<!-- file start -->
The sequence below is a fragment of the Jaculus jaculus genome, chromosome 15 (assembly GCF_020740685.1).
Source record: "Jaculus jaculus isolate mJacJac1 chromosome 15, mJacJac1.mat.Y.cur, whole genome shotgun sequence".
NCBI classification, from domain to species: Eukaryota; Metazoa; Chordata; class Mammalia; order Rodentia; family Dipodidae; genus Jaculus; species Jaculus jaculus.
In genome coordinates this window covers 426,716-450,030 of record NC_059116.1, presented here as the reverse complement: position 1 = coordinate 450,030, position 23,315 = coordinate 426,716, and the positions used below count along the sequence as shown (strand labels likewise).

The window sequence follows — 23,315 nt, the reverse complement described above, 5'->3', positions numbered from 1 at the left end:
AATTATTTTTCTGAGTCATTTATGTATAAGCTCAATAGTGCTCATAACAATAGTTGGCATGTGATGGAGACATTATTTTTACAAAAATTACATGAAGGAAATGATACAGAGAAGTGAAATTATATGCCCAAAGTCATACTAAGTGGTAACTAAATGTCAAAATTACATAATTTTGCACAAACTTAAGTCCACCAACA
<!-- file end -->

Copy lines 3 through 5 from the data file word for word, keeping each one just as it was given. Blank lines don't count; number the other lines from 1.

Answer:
NCBI classification, from domain to species: Eukaryota; Metazoa; Chordata; class Mammalia; order Rodentia; family Dipodidae; genus Jaculus; species Jaculus jaculus.
In genome coordinates this window covers 426,716-450,030 of record NC_059116.1, presented here as the reverse complement: position 1 = coordinate 450,030, position 23,315 = coordinate 426,716, and the positions used below count along the sequence as shown (strand labels likewise).

The window sequence follows — 23,315 nt, the reverse complement described above, 5'->3', positions numbered from 1 at the left end: